DIY Drones: The Future is Now | Think Tank What's the Big Idea? "Hacking the physical" is how Dale Dougherty described the burgeoning DIY Drone movement to Peter Daimandis in his book Abundance: The Future is Better Than You Think. Dougherty, the founder and publisher of Make magazine, was describing the broad trend that has enabled individuals to construct homebrew versions of sophisticated machines at a fraction of the cost. In the case of unmanned air vehicles (or UAVs), 90 percent of the functionality of a military drone was accomplished for just 1 percent of the military's price. This rapid cost reduction, or demonitization, has led to breathtaking innovation in this field, and UAV advocates see the FAA issuing personal and commercial licenses by 2015. What's the Latest Development? Jerry LeMeiux, a retired colonel with an engineering PhD and "10,000 hours of aviation experience," has just launched the so-called Unmanned Vehicle University. Here is a sample of LeMeiux's course that is available on Youtube:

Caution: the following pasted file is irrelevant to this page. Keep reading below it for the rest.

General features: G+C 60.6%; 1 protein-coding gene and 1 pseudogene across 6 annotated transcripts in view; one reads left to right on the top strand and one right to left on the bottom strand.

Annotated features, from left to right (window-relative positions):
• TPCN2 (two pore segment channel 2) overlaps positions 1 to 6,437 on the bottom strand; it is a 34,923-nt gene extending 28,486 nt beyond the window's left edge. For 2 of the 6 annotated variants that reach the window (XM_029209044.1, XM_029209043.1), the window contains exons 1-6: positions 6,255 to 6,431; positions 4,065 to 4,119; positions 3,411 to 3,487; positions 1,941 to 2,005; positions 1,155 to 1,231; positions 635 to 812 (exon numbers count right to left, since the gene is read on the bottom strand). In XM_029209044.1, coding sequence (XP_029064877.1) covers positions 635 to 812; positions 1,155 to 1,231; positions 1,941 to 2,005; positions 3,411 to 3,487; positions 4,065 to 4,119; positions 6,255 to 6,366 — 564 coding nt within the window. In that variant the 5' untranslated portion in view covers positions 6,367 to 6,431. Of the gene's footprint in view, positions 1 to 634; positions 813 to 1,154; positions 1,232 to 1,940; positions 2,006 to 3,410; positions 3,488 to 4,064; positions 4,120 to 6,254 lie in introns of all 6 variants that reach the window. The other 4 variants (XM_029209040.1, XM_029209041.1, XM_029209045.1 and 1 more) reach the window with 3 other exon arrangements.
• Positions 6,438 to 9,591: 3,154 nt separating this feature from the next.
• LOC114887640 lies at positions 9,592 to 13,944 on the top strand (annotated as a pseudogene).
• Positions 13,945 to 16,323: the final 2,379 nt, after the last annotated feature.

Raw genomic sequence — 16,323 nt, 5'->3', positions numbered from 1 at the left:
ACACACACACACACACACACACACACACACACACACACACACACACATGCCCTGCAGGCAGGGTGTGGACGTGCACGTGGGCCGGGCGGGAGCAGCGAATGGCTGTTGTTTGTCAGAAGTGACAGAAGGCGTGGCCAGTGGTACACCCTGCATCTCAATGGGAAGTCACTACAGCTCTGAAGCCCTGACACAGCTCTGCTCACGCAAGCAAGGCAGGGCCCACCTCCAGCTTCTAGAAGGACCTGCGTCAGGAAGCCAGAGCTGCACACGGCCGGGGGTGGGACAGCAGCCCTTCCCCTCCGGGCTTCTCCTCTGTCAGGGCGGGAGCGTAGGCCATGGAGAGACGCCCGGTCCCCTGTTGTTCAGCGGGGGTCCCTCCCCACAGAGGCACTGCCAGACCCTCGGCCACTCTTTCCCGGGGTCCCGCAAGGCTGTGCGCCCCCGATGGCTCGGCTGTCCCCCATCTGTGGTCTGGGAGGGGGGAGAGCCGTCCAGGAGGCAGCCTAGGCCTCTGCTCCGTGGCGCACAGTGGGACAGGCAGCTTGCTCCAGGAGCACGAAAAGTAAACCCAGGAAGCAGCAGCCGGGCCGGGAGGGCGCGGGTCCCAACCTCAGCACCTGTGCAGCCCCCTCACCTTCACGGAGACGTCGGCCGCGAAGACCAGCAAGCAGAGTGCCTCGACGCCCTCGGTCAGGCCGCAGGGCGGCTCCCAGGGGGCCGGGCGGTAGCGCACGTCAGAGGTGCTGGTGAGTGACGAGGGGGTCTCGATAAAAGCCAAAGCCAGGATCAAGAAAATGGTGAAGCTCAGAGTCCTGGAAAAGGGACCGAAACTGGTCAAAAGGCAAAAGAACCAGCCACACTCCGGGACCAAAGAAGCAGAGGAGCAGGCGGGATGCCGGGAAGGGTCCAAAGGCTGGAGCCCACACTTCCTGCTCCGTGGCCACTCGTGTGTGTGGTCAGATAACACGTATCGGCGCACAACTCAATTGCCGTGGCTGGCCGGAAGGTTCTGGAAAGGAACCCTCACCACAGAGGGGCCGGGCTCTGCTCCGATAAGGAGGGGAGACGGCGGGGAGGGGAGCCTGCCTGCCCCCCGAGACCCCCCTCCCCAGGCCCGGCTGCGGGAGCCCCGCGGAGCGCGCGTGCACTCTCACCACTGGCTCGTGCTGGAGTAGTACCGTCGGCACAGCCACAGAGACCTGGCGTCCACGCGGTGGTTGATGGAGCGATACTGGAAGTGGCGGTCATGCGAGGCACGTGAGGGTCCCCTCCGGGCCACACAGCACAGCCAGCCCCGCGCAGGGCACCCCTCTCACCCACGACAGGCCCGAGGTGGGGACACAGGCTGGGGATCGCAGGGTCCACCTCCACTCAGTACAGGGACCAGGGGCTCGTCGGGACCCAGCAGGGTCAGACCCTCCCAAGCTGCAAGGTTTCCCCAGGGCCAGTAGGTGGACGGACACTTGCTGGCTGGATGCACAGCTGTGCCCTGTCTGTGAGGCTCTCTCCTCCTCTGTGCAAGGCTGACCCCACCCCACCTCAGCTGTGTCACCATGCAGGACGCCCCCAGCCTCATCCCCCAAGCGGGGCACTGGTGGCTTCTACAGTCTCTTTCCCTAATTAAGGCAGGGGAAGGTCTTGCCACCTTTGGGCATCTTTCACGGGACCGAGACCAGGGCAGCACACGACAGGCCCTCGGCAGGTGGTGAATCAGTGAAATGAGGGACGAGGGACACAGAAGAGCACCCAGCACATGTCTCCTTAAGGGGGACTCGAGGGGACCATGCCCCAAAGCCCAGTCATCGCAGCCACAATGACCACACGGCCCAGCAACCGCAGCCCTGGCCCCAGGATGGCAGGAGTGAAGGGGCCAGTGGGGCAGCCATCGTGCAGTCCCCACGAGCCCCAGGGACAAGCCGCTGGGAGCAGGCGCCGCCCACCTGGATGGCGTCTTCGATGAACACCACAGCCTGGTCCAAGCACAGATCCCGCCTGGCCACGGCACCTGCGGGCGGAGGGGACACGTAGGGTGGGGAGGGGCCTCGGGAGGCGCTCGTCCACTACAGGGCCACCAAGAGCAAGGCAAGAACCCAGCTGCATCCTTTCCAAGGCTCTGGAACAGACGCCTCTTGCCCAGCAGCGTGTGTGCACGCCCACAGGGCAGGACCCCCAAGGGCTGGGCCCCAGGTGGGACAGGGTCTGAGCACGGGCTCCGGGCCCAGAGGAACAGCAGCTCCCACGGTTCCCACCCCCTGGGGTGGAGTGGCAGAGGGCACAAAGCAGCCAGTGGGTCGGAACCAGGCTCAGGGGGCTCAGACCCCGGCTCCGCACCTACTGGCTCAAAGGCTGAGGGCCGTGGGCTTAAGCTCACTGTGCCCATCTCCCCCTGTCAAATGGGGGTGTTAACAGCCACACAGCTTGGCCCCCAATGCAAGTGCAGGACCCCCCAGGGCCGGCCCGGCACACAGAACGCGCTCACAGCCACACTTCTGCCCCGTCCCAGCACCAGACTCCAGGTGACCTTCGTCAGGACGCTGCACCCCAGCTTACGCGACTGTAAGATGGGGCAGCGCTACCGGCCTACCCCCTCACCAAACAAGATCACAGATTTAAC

Real Life Japanese Mech Robot Fires BBs With A Smile The Kuratas Mecha robot is an art/aspirational nerd project by Suidobashi Heavy Industry. This full-sized Mech robot features a ride-in cockpit, “rocket” launchers, and a “smile controlled” BB Gatling gun. That’s right: when you smile, this thing unleashes thousands of tiny plastic BBs. Unveiled at Wonder Fest 2012 in Tokyo, you can control the robot with either a set of master-slave joysticks or using a more fluid Kinect interface. You can “price out” your own Mech here but rest-assured you won’t be able to drive one of these off the lot any time soon. There are some who are suggesting this is CG but considering the AFP/Getty picked up some photos of it, it looks about as real as you can get. via plasticpals